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In the boreal forest, rumours of a Christmas tree shortage

Benjamin McQuinn, 10, Liam Fage, 5, and Katie Fage, 4, sell Christmas trees in the Co-op parking lot. Sarah Pruys/Cabin Radio
Benjamin McQuinn, 10, Liam Fage, 5, and Katie Fage, 4, sell Christmas trees in the Co-op parking lot in December 2018. Sarah Pruys/Cabin Radio

In a Yellowknife parking lot, alone and separated from the herd, the last real Christmas trees tremble and await their fate.

Or so the helpers manning the tree sale, a fundraiser for the Yellowknife Scouts, would have you believe. And the rumours are growing.

Amid reports of Christmas tree shortages across the continent, Yellowknife – parked among millions of trees in the boreal forest – may now be suffering too.

Cabin Radio has received several reports of a shortage in recent days, brought on by a lack of suppliers in the city this year.



The Yellowknife Scouts helpers believe theirs is the only operation selling “real Christmas trees” – imported from Saskatchewan – in the city this winter.

The uptown Independent appeared to be stocking a selection of snow-covered seasonal shrubs when we visited, but no direct equivalent to the scouts’ trees. The Arctic Farmer nursery announced in November it would not sell trees this year, urging customers to visit the scouts instead.

“We’ve been selling like 20, 25 trees per shift … and they’re going fast,” said Julie Plourde, one of three adults and a handful of children manning the scouts’ sale on Wednesday evening outside the Co-op grocery store.

Chantele Fage, also helping, added: “I know that no-one else is selling them. The scouts are the only ones that have brought trees, specially groomed, for Christmas.”



Trees till Sunday

By one count, there were 135 trees remaining at the scouts’ lot at the close of sales on Tuesday.

Plourde and Fage believe there may be enough trees to last until Sunday, December 9.

“And then good luck finding a good tree here in Yellowknife,” exclaimed Plourde, delivering the hard sell.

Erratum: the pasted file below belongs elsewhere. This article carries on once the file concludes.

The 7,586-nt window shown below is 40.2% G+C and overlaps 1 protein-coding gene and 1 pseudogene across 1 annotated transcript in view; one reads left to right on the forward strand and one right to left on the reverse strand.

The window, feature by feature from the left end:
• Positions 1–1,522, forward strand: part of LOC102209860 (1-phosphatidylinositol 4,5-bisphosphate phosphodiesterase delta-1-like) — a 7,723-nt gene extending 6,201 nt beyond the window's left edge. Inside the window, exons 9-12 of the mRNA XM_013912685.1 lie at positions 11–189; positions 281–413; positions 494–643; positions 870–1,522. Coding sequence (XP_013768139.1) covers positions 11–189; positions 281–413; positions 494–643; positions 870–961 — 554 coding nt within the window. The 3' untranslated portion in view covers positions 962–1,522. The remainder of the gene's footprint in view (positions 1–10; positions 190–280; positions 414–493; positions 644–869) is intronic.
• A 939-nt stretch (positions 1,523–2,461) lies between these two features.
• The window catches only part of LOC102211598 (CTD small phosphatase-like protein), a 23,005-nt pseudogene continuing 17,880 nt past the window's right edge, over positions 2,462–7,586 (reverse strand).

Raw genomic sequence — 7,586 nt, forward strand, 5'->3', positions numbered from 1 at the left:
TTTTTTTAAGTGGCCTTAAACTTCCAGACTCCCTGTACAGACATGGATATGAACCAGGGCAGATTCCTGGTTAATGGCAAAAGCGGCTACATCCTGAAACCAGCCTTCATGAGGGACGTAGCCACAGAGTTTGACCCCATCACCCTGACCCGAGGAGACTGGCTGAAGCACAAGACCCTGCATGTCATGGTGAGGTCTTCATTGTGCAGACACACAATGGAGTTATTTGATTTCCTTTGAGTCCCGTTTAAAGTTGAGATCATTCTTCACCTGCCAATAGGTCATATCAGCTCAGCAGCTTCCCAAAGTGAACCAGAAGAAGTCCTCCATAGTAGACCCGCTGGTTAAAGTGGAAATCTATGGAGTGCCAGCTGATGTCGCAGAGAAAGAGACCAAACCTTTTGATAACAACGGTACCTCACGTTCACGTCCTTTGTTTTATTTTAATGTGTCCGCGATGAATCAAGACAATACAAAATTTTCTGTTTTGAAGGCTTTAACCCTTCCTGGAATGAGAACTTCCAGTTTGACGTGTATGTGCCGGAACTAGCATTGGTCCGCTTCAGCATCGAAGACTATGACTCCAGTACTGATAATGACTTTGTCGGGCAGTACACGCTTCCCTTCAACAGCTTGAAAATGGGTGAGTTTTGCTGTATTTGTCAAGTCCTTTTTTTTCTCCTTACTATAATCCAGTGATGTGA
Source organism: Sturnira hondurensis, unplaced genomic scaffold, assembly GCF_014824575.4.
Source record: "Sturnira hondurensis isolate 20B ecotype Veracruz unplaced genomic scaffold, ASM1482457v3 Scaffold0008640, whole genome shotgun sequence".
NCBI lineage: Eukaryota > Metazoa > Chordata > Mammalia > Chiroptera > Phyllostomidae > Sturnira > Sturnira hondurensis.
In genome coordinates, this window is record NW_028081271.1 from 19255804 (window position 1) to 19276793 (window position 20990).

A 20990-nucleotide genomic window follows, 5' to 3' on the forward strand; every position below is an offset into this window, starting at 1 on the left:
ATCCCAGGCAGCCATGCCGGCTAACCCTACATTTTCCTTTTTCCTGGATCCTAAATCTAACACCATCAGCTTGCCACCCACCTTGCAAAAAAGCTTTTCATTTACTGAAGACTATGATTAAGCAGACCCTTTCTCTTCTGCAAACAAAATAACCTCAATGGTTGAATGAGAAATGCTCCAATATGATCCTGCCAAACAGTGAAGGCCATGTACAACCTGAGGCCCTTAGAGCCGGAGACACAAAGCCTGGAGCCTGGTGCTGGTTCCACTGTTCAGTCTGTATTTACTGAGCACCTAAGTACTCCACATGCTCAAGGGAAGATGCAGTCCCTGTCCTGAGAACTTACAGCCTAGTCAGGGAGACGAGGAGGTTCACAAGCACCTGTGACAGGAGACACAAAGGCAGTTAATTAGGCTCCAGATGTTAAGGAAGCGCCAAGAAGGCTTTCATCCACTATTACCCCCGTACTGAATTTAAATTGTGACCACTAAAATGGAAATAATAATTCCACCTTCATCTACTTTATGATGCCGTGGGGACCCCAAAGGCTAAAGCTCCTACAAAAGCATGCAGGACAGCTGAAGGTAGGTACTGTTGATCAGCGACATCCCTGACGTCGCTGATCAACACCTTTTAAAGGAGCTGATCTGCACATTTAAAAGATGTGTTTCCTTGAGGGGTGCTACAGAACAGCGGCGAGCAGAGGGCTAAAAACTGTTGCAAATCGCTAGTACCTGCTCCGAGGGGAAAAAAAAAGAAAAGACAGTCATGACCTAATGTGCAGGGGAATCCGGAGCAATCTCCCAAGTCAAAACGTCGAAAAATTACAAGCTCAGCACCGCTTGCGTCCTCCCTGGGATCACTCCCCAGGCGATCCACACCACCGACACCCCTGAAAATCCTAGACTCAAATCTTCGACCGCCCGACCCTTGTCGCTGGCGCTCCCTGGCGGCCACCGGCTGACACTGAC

“You can go out there and cut your own tree,” she added, “but you need a permit and you need to pay for your permit. And then you won’t ever find a nice tree like these ones.”

“I think it’s a $2 permit. But you get $2-worth of tree,” said Fage. (Depending on what you plan to do with any given piece of timber, there are a variety of permits available – many of them free. The Department of Environment and Natural Resources lists them all. Check with your local ENR office for advice.)

Thanks, Obama

Reports of Christmas tree shortages in the past week span the breadth of North America.

In Nova Scotia, a late spring freeze is being blamed for hampering tree growth at local lots. Everywhere from Toronto to Los Angeles, there’s a similar scramble for festive foliage – with the recession of 2008 and 2009 apparently at least partly to blame.

Fage, at least, has picked up a Saskatchewan tree from the scouts’ lot in the course of helping out.



“I’ve got a beautiful tree in the back of my truck. It’s ready to go. I’m very excited,” she said.

Plourde, however, had an awkward confession to make.

“No. I’m sorry, I have a fake tree,” she whispered. “Because we travel over Christmas … and they need to be watered every day.”

The Yellowknife Scouts say they’ll stay open until there are no trees left. Prices range from $85 to $350.

Or you can get a permit and go rummaging in the great outdoors.

With files from Sarah Pruys